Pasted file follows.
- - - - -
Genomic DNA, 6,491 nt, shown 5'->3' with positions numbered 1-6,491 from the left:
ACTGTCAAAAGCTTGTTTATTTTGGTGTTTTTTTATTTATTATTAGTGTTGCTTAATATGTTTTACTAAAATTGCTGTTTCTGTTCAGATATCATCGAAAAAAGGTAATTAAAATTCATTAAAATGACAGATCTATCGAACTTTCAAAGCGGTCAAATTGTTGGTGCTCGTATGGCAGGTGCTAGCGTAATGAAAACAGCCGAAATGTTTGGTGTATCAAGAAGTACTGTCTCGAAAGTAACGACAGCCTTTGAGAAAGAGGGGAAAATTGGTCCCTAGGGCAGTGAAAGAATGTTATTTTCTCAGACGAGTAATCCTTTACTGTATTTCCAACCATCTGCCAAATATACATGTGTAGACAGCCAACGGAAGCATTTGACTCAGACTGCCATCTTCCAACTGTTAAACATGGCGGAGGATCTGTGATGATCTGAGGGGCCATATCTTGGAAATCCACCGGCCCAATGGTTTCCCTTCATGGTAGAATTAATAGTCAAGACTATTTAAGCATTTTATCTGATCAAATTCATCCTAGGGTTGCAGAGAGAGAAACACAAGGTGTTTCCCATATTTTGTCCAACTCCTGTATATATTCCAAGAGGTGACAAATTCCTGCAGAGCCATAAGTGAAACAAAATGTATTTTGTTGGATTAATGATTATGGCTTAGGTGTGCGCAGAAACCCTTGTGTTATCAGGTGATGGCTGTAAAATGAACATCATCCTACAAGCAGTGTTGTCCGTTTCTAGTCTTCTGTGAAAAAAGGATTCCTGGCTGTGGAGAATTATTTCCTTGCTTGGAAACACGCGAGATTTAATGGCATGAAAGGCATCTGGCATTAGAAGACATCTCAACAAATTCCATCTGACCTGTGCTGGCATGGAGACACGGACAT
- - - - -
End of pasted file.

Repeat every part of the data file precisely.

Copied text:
Genomic DNA, 6,491 nt, shown 5'->3' with positions numbered 1-6,491 from the left:
ACTGTCAAAAGCTTGTTTATTTTGGTGTTTTTTTATTTATTATTAGTGTTGCTTAATATGTTTTACTAAAATTGCTGTTTCTGTTCAGATATCATCGAAAAAAGGTAATTAAAATTCATTAAAATGACAGATCTATCGAACTTTCAAAGCGGTCAAATTGTTGGTGCTCGTATGGCAGGTGCTAGCGTAATGAAAACAGCCGAAATGTTTGGTGTATCAAGAAGTACTGTCTCGAAAGTAACGACAGCCTTTGAGAAAGAGGGGAAAATTGGTCCCTAGGGCAGTGAAAGAATGTTATTTTCTCAGACGAGTAATCCTTTACTGTATTTCCAACCATCTGCCAAATATACATGTGTAGACAGCCAACGGAAGCATTTGACTCAGACTGCCATCTTCCAACTGTTAAACATGGCGGAGGATCTGTGATGATCTGAGGGGCCATATCTTGGAAATCCACCGGCCCAATGGTTTCCCTTCATGGTAGAATTAATAGTCAAGACTATTTAAGCATTTTATCTGATCAAATTCATCCTAGGGTTGCAGAGAGAGAAACACAAGGTGTTTCCCATATTTTGTCCAACTCCTGTATATATTCCAAGAGGTGACAAATTCCTGCAGAGCCATAAGTGAAACAAAATGTATTTTGTTGGATTAATGATTATGGCTTAGGTGTGCGCAGAAACCCTTGTGTTATCAGGTGATGGCTGTAAAATGAACATCATCCTACAAGCAGTGTTGTCCGTTTCTAGTCTTCTGTGAAAAAAGGATTCCTGGCTGTGGAGAATTATTTCCTTGCTTGGAAACACGCGAGATTTAATGGCATGAAAGGCATCTGGCATTAGAAGACATCTCAACAAATTCCATCTGACCTGTGCTGGCATGGAGACACGGACAT